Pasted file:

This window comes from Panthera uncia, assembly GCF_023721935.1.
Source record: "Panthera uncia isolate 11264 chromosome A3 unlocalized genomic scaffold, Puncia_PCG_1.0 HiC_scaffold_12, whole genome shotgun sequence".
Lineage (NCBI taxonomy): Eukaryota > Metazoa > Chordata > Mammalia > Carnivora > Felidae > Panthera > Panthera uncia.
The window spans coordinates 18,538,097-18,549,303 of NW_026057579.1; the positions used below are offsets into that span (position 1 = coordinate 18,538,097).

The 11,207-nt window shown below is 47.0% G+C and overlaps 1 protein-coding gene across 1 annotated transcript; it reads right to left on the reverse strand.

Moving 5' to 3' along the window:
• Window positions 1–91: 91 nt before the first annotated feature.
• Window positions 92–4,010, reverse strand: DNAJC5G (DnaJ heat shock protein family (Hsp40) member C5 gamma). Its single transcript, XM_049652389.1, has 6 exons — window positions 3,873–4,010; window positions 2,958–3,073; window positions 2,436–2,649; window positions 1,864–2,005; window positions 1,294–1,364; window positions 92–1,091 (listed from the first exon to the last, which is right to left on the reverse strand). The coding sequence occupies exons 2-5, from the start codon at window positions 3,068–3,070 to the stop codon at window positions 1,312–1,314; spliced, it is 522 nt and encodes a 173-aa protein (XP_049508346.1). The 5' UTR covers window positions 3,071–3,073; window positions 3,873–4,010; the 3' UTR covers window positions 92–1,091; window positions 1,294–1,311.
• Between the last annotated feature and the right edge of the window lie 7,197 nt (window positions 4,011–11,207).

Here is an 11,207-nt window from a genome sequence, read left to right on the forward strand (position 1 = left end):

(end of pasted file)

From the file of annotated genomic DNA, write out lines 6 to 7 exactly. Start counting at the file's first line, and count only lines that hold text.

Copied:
Moving 5' to 3' along the window:
• Window positions 1–91: 91 nt before the first annotated feature.